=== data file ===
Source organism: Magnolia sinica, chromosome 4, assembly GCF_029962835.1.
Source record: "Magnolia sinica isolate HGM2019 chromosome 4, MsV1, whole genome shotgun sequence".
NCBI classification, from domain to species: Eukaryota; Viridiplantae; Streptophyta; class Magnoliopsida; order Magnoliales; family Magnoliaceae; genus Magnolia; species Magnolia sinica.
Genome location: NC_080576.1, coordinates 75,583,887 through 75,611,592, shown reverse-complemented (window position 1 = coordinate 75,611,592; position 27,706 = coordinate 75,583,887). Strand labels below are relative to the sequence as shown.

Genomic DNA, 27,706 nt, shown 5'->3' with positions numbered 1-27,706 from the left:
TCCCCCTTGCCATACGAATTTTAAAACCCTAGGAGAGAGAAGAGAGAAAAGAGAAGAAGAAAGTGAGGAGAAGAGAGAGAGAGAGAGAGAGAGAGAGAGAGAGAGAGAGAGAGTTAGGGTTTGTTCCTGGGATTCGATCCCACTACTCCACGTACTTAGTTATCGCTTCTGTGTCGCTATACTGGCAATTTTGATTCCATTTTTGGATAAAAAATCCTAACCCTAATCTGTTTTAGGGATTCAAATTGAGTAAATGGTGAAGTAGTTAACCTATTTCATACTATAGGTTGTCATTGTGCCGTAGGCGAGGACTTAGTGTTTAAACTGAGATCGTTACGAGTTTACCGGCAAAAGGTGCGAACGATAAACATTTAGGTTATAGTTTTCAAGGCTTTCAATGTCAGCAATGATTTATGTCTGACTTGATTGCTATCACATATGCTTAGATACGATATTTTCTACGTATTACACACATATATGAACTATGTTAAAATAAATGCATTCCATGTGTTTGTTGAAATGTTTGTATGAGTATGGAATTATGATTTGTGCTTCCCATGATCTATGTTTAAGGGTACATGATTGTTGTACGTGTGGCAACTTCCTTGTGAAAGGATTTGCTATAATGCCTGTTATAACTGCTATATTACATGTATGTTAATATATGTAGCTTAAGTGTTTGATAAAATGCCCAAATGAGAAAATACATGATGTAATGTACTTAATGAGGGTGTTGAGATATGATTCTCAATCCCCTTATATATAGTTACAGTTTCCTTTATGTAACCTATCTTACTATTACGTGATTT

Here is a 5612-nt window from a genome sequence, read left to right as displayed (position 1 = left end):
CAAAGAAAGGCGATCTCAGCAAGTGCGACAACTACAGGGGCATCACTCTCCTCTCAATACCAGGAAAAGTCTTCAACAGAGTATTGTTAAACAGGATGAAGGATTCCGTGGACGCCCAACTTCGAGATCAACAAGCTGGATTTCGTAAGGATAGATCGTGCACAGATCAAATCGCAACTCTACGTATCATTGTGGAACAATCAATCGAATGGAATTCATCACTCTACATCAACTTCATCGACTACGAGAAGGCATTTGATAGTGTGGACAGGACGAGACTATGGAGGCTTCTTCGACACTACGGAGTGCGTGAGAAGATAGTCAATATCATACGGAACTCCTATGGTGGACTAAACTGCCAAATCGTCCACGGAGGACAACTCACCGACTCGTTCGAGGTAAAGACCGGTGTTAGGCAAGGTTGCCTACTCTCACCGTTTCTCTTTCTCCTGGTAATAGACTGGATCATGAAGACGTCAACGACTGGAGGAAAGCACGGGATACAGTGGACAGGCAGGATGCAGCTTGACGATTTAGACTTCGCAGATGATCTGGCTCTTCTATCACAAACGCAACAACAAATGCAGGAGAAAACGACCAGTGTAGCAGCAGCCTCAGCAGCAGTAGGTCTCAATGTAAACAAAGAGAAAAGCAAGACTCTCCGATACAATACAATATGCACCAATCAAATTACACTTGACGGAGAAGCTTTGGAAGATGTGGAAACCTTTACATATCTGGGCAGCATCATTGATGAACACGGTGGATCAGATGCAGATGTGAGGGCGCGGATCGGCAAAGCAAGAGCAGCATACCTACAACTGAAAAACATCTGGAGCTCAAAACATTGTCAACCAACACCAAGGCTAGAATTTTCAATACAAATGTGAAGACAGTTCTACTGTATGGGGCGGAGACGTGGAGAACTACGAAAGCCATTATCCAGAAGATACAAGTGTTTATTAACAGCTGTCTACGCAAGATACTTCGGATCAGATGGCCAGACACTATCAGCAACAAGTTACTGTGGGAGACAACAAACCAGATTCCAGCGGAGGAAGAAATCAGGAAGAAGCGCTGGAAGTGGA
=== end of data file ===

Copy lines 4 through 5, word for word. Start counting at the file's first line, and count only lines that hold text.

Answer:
Genome location: NC_080576.1, coordinates 75,583,887 through 75,611,592, shown reverse-complemented (window position 1 = coordinate 75,611,592; position 27,706 = coordinate 75,583,887). Strand labels below are relative to the sequence as shown.

Genomic DNA, 27,706 nt, shown 5'->3' with positions numbered 1-27,706 from the left: